Now if you do carry a balance, and can’t control your spending enough to ensure you have enough to pay your CC bill every month, then this would be BAD for you. But generally, I think things like this should be made available to those who can benefit. If anyone gets in trouble by using this, it’s their fault and not the CCs.

  3. db |  May 25, 2007 at 7:28 pm

    Well, I still think it’s a rotten idea, and I agree it’s not the CC’s fault if you get in trouble, it’s your own.

    I can see there are some merits to the idea of getting cashback and doing the whole “pay in full by the end of the month” thing. Unfortunately, I don’t trust human nature to stick to the rational way of doing it. I fully expect some people will end up starting to float their mortgage.

    Besides, I still have to wonder where the money is coming from that enables these cash dividends. Hmm, my suspicious mind thinks it comes from higher fees. Higher fees that eventually get trickled back down to the consumer as higher costs.

  4. Bobby |  May 26, 2007 at 12:15 am

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  5. Jennifer |  May 28, 2007 at 4:56 am

    One tight month and the next thing you know you’re paying interest on your mortgage to your credit card company. Besides, I have to wonder how they must be jacking up regular rates to float all these rebate-type credit cards.

  6. Sun |  May 28, 2007 at 11:42 am

    James: I am with you on paying mortgage with credit cards and if it’s available to me, I will use it without any hesitation. I have been using credit cards for nearly ten years and didn’t have a single late payment. As you said, if using credit card correctly, credit cards can work for you instead of hurting you. If possible, I will charge everything with credit cards. If you have to spend the money, why not get some back (rewards)?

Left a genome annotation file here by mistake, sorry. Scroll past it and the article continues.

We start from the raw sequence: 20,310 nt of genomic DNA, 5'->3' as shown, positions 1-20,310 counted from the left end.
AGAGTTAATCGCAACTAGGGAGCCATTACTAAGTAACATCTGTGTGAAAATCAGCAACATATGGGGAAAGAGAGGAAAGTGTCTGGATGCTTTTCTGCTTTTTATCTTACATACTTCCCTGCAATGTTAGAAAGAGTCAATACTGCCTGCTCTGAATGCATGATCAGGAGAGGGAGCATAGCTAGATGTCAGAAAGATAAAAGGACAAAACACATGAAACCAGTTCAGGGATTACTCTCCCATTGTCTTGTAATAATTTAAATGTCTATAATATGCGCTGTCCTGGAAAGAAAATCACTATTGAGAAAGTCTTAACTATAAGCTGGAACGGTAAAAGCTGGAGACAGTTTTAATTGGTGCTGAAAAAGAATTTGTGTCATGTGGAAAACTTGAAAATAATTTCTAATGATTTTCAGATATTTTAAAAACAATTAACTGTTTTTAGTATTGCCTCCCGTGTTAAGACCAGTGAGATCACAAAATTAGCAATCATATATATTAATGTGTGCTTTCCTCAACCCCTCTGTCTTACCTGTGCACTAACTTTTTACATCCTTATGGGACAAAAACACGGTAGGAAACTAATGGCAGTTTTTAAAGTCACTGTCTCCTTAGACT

db: I agree with you that not everyone is disciplined enough to pay each and every credit card bill on time. There are people late for their payments once in a while for whatever reasons, but do you trust yourself to make on time payment every time? If you do, then this program is not going to hurt you in any way. Besides, this program is not for everyone. I think those who had a history of being late in making payment won’t be included in the program.

    As for where the money is coming from, I think it can come from either profits from credit card transactions or financial charges that some members paid. It’s not a bad idea that credit card companies give back a little of their huge profits as rewards to encourage people to use their cards more.

  7. Dylan |  Oct 04, 2007 at 1:59 pm

    I think people with credit should be treated like adults. I have never been late on a cc payment and don’t need or want to be policed by advocacy groups looking out for people who cant control their own spending. I pay everything I can with credit for two reasons – the rewards and the organization. I see everything on one bill and pay it all electronically.

    I saw a new service came out already, but it seems more appealing than the AMEX program. It’s called Cardit — there is a fairly lofty per transaction fee but it sure beats $395 … I am trying to figure out a way to beat it with my Citi card. I probably won’t use it until I get a new card (0% intro APR) but Im glad to see the credit police taking a break. Some of us in the room are grown-ups.

  8. Cris Nale |  Oct 24, 2007 at 2:17 pm

    In addition to the AmEx program, you can now also pay your mortgage with a credit card at cardit… let me dig up the website…

  9. Dylan |  Jul 10, 2008 at 1:23 pm

    I used that site for a couple months but was having a hard time making the numbers work… I broke even in the end but not by much. Does anyone know what happened to it? In any case, I read an interesting story on Housing Wire yesterday and I think I’m going to try out the site they recommend: